Immigration deal distant as leaders try to avert shutdown

WASHINGTON — A deal between President Donald Trump and Congress to protect young immigrants from deportation remained distant Tuesday, as House Republicans leaders shifted to a painful backup plan: crafting a stopgap funding bill that would merely delay the threat of an election-year shutdown.

The focus on a budget Plan B — another temporary measure that would buy time for more talks — was the latest sign of a breakdown in bipartisan deal-making in a Congress that has struggled to find common ground even on areas of broad agreement.

House GOP leaders, seeking to lock down support among conservatives for the stopgap funding measure, are looking to sweeten it with a plan to delay implementation of unpopular taxes on medical devices and generous employer-subsidized health care taxes, according to GOP aides. The taxes, also unpopular with many Democrats, are part of former President Barack Obama’s marquee health law.

The aides, who spoke to The Associated Press on condition of anonymity because the plan is not yet public, also predicted the measure would include a long-delayed renewal of a popular health insurance program for children. Democrats said they’re still unlikely to support the measure without an agreement on immigration.

Trump’s incendiary remarks about “shithole” countries in Africa last week dashed any hopes of a quick immigration deal coming together this week. Democrats appeared to see scant reason to bargain with a president many in their party view as holding racist views on immigration. GOP leaders turned to rounding up Republican votes to fund agencies set to begin closing by Friday night.

“Where does it end?” said Sen. Lindsey Graham, R-S.C. “Does it end with the government being shut down? We should all be kicked out if that happens.”

Graham is among a half-dozen senators of both parties who crafted an immigration agreement that Trump shot down last week. The agreement would have protected young immigrants brought to the country illegally as children — called “Dreamers” — and toughened border security with steps including funds to start building Trump’s long-promised border wall. Trump has said he’ll cancel the program — known as the Deferred Action for Childhood Arrivals, or DACA — in March if no agreement emerges. Some Democrats are demanding a deal as a condition for their vote to keep agencies afloat.

The White House acknowledged the unlikelihood of a deal emerging in time.

“I think that we’re optimistic that we’ll get a deal. I think this week would be fairly Herculean,” said White House aide Marc Short.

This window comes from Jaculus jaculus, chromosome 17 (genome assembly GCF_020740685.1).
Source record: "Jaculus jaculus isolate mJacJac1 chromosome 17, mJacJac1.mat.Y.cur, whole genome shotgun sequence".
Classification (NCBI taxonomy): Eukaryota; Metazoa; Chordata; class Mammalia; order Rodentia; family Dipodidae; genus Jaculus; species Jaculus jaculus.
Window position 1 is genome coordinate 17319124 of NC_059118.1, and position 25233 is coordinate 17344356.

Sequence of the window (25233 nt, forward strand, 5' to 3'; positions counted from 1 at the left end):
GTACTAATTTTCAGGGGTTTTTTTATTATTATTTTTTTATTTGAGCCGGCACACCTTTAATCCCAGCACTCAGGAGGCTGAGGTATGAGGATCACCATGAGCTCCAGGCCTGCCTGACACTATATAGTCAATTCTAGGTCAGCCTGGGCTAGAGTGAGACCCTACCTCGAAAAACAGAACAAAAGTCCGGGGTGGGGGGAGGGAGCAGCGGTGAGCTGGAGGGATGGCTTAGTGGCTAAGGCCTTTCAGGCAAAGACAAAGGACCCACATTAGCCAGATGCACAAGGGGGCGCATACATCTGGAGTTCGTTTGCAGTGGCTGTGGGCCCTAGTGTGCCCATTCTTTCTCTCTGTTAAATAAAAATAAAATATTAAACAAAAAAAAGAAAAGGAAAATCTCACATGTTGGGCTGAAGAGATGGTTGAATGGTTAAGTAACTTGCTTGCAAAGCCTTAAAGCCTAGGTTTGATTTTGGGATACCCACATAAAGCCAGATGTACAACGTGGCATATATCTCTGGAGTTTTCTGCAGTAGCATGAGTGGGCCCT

Republicans were discussing legislation financing agencies into February and giving bargainers more time to strike deals on immigration and a long-term budget.

House Republicans were meeting privately late Tuesday to discuss their plans, and bargainers from both sides talked of gathering Wednesday. Sens. Dick Durbin, D-Ill., and Jeff Flake, R-Ariz., among the half-dozen senators who wrote the bipartisan proposal, said they were still working to build support for their plan.

Should federal agencies close their doors, both parties would be gambling that the public would blame the other side.

Democrats argue that blame would fall on Republicans, who control Congress and the White House.

Republicans say Democrats would lose if they tried justifying a shutdown by blaming Trump and the GOP for not agreeing to a compromise on immigrants. They say that argument would play especially poorly for Democratic senators seeking re-election in the 10 states Trump won in the 2016 election — including West Virginia, North Dakota and Montana, which have small numbers of minority voters.

Republicans have enough votes to push a measure through the House if they stay largely united. But some House GOP defence hawks are threatening to vote no because they want lawmakers to approve long-term spending for the Pentagon. Conservatives were also threatening to balk.

“The current direction of negotiations on immigration and spending is not encouraging conservative members to support that effort,” Rep. Mark Meadows, R-N.C., leader of the House Freedom Caucus, said in a text message Tuesday. He said initial indications were that “spending limits are so high that any Republican should blush.”

Republicans will need at least nine Democratic votes to push a spending package through the Senate, which the GOP controls 51-49. Democrats seeking leverage are forcing that bill to require 60 votes for passage.

When the Senate approved a similar short-term spending bill in December, 17 Democrats plus Maine independent Sen. Angus King voted to keep the government open. Seven of those Democrats face re-election in November in Trump-won states, while others — like Virginia Democratic Sens. Tim Kaine and Mark Warner — represent states with many federal workers who don’t want a shutdown.

Democrats voting against that December bill included senators who might seek the presidency in 2020 and would love support from their party’s liberal voters, including Booker and Kamala Harris of California.

Sen. Joe Manchin, a Democrat from West Virginia, said Tuesday he’ll vote for a short-term spending bill without the DACA fix.

“I think everyone has the empathy and compassion to want to help these young people who are stranded and we’re trying to find that, but shutting down the government isn’t going to help them. Us staying here and working and finding a deal is what’s going to help them,” he said.

Trump ended DACA late last year but gave Congress until March 5 to pass legislation extending the initiative created by President Barack Obama. It has protected around 800,000 young immigrants from deportation.

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